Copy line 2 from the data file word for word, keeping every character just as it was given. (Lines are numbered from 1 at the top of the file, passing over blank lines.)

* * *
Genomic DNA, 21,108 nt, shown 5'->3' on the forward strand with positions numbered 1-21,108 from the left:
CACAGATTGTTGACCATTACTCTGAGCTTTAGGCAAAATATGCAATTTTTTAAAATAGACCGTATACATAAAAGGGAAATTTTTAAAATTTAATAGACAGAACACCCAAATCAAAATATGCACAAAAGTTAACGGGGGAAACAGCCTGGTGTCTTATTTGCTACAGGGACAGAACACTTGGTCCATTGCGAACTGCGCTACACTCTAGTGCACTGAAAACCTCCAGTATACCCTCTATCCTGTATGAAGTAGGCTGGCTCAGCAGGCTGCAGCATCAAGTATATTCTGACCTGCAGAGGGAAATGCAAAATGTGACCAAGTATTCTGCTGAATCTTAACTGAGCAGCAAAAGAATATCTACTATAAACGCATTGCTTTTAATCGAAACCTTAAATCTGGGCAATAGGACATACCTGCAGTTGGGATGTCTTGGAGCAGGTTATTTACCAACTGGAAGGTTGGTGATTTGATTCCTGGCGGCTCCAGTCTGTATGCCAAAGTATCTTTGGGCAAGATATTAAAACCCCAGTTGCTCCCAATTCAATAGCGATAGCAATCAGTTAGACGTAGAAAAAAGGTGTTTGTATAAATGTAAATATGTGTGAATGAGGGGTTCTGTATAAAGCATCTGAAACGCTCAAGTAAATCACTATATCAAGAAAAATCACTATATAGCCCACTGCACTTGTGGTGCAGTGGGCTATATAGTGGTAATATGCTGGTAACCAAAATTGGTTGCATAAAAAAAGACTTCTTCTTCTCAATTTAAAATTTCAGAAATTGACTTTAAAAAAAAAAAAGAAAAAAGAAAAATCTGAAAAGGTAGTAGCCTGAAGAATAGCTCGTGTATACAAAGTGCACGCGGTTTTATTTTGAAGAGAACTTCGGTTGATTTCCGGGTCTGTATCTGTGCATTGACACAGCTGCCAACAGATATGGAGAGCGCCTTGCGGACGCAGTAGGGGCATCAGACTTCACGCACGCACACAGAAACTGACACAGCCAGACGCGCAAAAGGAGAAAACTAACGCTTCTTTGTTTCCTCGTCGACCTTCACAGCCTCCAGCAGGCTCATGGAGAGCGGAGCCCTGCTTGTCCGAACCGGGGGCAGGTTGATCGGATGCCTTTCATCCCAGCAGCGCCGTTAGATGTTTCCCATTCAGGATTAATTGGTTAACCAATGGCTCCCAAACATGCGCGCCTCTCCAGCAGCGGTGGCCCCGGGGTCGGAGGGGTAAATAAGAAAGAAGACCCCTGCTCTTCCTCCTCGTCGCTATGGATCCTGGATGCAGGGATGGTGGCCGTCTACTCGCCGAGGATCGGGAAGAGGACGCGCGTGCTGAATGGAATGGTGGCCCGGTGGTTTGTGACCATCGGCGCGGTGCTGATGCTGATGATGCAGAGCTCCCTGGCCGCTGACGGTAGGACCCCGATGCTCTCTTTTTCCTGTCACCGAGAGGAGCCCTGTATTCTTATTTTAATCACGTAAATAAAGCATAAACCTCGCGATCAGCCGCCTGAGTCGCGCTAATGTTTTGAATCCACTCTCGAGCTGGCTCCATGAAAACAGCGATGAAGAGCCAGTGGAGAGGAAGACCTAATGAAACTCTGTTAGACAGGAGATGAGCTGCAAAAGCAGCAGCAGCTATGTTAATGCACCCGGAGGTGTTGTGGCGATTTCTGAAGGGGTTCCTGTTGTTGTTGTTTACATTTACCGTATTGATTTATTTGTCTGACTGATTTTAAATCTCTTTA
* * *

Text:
CACAGATTGTTGACCATTACTCTGAGCTTTAGGCAAAATATGCAATTTTTTAAAATAGACCGTATACATAAAAGGGAAATTTTTAAAATTTAATAGACAGAACACCCAAATCAAAATATGCACAAAAGTTAACGGGGGAAACAGCCTGGTGTCTTATTTGCTACAGGGACAGAACACTTGGTCCATTGCGAACTGCGCTACACTCTAGTGCACTGAAAACCTCCAGTATACCCTCTATCCTGTATGAAGTAGGCTGGCTCAGCAGGCTGCAGCATCAAGTATATTCTGACCTGCAGAGGGAAATGCAAAATGTGACCAAGTATTCTGCTGAATCTTAACTGAGCAGCAAAAGAATATCTACTATAAACGCATTGCTTTTAATCGAAACCTTAAATCTGGGCAATAGGACATACCTGCAGTTGGGATGTCTTGGAGCAGGTTATTTACCAACTGGAAGGTTGGTGATTTGATTCCTGGCGGCTCCAGTCTGTATGCCAAAGTATCTTTGGGCAAGATATTAAAACCCCAGTTGCTCCCAATTCAATAGCGATAGCAATCAGTTAGACGTAGAAAAAAGGTGTTTGTATAAATGTAAATATGTGTGAATGAGGGGTTCTGTATAAAGCATCTGAAACGCTCAAGTAAATCACTATATCAAGAAAAATCACTATATAGCCCACTGCACTTGTGGTGCAGTGGGCTATATAGTGGTAATATGCTGGTAACCAAAATTGGTTGCATAAAAAAAGACTTCTTCTTCTCAATTTAAAATTTCAGAAATTGACTTTAAAAAAAAAAAAGAAAAAAGAAAAATCTGAAAAGGTAGTAGCCTGAAGAATAGCTCGTGTATACAAAGTGCACGCGGTTTTATTTTGAAGAGAACTTCGGTTGATTTCCGGGTCTGTATCTGTGCATTGACACAGCTGCCAACAGATATGGAGAGCGCCTTGCGGACGCAGTAGGGGCATCAGACTTCACGCACGCACACAGAAACTGACACAGCCAGACGCGCAAAAGGAGAAAACTAACGCTTCTTTGTTTCCTCGTCGACCTTCACAGCCTCCAGCAGGCTCATGGAGAGCGGAGCCCTGCTTGTCCGAACCGGGGGCAGGTTGATCGGATGCCTTTCATCCCAGCAGCGCCGTTAGATGTTTCCCATTCAGGATTAATTGGTTAACCAATGGCTCCCAAACATGCGCGCCTCTCCAGCAGCGGTGGCCCCGGGGTCGGAGGGGTAAATAAGAAAGAAGACCCCTGCTCTTCCTCCTCGTCGCTATGGATCCTGGATGCAGGGATGGTGGCCGTCTACTCGCCGAGGATCGGGAAGAGGACGCGCGTGCTGAATGGAATGGTGGCCCGGTGGTTTGTGACCATCGGCGCGGTGCTGATGCTGATGATGCAGAGCTCCCTGGCCGCTGACGGTAGGACCCCGATGCTCTCTTTTTCCTGTCACCGAGAGGAGCCCTGTATTCTTATTTTAATCACGTAAATAAAGCATAAACCTCGCGATCAGCCGCCTGAGTCGCGCTAATGTTTTGAATCCACTCTCGAGCTGGCTCCATGAAAACAGCGATGAAGAGCCAGTGGAGAGGAAGACCTAATGAAACTCTGTTAGACAGGAGATGAGCTGCAAAAGCAGCAGCAGCTATGTTAATGCACCCGGAGGTGTTGTGGCGATTTCTGAAGGGGTTCCTGTTGTTGTTGTTTACATTTACCGTATTGATTTATTTGTCTGACTGATTTTAAATCTCTTTA